I want to host a subversion repository on my MacBook, in some folder within my home directory. I want to give the person I will be working on this coding project SSH access, but only to this shared folder on my machine.

I realize I can do this by creating a standard or admin user account on my machine, but this person will never be using the computer, and I would rather create something like a sharing only account. Although it seems like it is not possible to allow SSH privileges to a Sharing Only account.

Anyone know how to do this?

OS X 10.6.7


I believe you want what is referred to as a "chroot jail." Snow Leopard does support chroot, so you could try to adapt this guide to suit your needs.

BSD Jails aren't fully supported in Snow Leopard's kernel.


what requirement is driving you to consider exactly this one solution for shared access to a repository? If you could sketch out what you want to achieve rather than what you want to implement then maybe there would be solutions easier to implement... hosted SVN comes to mind, or git and github, and lots of others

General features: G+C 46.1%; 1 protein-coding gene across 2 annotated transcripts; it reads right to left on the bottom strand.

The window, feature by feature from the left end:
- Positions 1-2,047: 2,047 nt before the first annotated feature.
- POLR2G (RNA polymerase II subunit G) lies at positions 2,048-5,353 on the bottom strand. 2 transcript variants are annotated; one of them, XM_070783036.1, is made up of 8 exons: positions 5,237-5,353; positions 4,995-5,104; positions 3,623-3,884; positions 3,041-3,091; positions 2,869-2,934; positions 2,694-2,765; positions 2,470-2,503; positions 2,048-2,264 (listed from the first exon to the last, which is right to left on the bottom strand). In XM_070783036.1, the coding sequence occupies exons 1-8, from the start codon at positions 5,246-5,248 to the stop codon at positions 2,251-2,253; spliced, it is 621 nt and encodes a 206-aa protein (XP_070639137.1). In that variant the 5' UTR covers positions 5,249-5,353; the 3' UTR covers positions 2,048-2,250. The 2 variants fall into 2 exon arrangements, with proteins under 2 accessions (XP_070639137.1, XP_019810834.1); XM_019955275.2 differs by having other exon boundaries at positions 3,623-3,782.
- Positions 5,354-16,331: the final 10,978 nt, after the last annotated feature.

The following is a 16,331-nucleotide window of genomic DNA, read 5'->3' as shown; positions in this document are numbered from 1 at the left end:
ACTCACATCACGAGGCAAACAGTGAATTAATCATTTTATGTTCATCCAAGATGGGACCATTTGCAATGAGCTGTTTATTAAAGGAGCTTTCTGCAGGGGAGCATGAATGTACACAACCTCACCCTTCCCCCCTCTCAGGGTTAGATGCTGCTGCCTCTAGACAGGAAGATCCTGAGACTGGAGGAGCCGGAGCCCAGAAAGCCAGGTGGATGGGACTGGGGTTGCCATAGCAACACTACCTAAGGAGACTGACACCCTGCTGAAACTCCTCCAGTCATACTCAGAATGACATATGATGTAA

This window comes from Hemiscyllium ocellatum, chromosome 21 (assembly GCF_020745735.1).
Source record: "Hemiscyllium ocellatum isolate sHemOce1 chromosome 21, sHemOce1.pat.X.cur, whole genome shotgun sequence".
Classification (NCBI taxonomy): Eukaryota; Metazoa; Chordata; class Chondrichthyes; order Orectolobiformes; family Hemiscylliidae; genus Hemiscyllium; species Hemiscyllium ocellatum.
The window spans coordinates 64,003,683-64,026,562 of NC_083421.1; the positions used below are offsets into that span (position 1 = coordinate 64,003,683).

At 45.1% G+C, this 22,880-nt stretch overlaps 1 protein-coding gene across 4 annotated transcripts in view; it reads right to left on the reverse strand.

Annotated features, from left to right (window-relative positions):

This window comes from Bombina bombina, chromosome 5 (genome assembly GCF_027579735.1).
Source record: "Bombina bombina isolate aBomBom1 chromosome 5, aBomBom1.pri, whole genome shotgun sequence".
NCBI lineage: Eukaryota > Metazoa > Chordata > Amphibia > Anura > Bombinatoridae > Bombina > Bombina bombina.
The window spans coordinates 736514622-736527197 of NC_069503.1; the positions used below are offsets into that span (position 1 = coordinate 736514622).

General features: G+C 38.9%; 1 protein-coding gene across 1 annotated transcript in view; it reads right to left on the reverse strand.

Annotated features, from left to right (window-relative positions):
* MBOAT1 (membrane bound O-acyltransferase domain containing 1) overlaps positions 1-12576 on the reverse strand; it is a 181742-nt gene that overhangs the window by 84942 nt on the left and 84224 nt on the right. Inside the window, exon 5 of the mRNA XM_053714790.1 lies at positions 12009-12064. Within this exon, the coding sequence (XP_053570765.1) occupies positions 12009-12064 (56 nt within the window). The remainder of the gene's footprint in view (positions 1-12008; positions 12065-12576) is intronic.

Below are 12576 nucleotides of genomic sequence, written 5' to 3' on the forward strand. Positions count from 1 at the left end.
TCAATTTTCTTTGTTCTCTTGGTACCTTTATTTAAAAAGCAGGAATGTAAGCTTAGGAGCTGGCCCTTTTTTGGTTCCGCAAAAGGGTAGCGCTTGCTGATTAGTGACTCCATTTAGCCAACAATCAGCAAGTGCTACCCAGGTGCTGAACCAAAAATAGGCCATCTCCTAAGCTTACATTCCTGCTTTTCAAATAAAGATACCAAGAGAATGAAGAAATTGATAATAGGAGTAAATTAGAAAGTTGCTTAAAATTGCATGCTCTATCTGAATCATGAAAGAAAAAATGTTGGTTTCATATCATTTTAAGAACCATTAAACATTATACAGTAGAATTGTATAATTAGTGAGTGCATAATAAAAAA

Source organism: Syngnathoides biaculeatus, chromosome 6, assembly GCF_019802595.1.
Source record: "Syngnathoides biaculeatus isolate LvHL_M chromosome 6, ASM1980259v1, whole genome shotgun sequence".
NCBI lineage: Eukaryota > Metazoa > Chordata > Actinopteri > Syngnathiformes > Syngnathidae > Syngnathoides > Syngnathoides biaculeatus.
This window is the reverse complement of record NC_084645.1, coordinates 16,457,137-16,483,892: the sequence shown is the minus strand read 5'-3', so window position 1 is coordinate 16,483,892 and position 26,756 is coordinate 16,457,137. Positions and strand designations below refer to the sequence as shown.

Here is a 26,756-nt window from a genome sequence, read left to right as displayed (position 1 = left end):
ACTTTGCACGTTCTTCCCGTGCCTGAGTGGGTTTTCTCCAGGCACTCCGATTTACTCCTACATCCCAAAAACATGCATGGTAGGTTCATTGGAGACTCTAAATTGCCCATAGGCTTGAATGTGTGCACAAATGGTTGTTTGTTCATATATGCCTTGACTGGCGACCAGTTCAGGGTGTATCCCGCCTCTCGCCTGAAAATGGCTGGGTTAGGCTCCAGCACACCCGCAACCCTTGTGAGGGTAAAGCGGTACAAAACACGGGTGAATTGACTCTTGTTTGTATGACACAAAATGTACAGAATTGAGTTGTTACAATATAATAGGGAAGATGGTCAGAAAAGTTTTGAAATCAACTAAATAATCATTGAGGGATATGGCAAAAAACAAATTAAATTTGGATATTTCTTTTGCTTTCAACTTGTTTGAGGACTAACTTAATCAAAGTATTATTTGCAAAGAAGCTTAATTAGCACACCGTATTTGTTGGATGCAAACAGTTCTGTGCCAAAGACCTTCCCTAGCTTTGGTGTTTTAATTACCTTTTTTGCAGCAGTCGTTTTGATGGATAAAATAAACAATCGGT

• no requirement. this is just the best way to go about it in my opinion. I do not wish to host my code on anybody's servers but my own, I don't own a domain. I want to achieve exactly what I sketched out in the question. – finiteloop May 3 '11 at 19:42
  • great way to ask a question ;-) like going to the doctor and asking for a prescription. You could run pserver from the command line everytime you want to enable access for the guy and assign it a port >1024 so you don't have to be root. – Florenz Kley May 5 '11 at 12:07

This might be a bit of overkill, but you could create a VirtualBox guest OS that runs an ssh server, hosts your user accounts, and serves your repository files. That would be one way to keep your files completely isolated from your OSX machine.

VirtualBox has several network configuration settings that allow you to specify how the guest networks with the host. One of the options (Internal Network?), I believe, places your guest on the same "external" network that your host is on so it will be accessible from your local network.

It's been awhile since I have messed with it, but I think that may be one option available. Hope that helps, Joe

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